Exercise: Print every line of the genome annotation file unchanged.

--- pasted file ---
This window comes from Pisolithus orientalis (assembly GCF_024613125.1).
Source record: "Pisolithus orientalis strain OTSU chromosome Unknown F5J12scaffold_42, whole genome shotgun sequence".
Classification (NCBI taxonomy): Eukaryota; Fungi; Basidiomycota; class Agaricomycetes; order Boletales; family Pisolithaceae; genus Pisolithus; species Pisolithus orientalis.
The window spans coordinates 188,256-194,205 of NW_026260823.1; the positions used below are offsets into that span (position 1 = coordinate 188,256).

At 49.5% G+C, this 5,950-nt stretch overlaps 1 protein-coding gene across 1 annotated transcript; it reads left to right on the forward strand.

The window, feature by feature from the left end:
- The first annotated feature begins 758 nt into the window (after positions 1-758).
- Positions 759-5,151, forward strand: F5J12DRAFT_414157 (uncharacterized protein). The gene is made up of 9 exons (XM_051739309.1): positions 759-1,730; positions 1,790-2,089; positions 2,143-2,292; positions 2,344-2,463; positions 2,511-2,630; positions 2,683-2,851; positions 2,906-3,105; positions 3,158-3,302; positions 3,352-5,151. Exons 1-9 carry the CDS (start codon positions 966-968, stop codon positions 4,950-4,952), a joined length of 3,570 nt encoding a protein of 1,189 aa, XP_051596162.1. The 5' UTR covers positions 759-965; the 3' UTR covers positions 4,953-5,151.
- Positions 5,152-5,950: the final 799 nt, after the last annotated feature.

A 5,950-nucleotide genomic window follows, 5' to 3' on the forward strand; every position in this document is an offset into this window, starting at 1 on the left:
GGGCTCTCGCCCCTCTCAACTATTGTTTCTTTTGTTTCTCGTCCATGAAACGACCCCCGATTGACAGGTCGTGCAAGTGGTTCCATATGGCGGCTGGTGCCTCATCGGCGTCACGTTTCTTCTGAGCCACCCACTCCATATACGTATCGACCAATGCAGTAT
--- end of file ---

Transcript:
This window comes from Pisolithus orientalis (assembly GCF_024613125.1).
Source record: "Pisolithus orientalis strain OTSU chromosome Unknown F5J12scaffold_42, whole genome shotgun sequence".
Classification (NCBI taxonomy): Eukaryota; Fungi; Basidiomycota; class Agaricomycetes; order Boletales; family Pisolithaceae; genus Pisolithus; species Pisolithus orientalis.
The window spans coordinates 188,256-194,205 of NW_026260823.1; the positions used below are offsets into that span (position 1 = coordinate 188,256).

At 49.5% G+C, this 5,950-nt stretch overlaps 1 protein-coding gene across 1 annotated transcript; it reads left to right on the forward strand.

The window, feature by feature from the left end:
- The first annotated feature begins 758 nt into the window (after positions 1-758).
- Positions 759-5,151, forward strand: F5J12DRAFT_414157 (uncharacterized protein). The gene is made up of 9 exons (XM_051739309.1): positions 759-1,730; positions 1,790-2,089; positions 2,143-2,292; positions 2,344-2,463; positions 2,511-2,630; positions 2,683-2,851; positions 2,906-3,105; positions 3,158-3,302; positions 3,352-5,151. Exons 1-9 carry the CDS (start codon positions 966-968, stop codon positions 4,950-4,952), a joined length of 3,570 nt encoding a protein of 1,189 aa, XP_051596162.1. The 5' UTR covers positions 759-965; the 3' UTR covers positions 4,953-5,151.
- Positions 5,152-5,950: the final 799 nt, after the last annotated feature.

A 5,950-nucleotide genomic window follows, 5' to 3' on the forward strand; every position in this document is an offset into this window, starting at 1 on the left:
GGGCTCTCGCCCCTCTCAACTATTGTTTCTTTTGTTTCTCGTCCATGAAACGACCCCCGATTGACAGGTCGTGCAAGTGGTTCCATATGGCGGCTGGTGCCTCATCGGCGTCACGTTTCTTCTGAGCCACCCACTCCATATACGTATCGACCAATGCAGTAT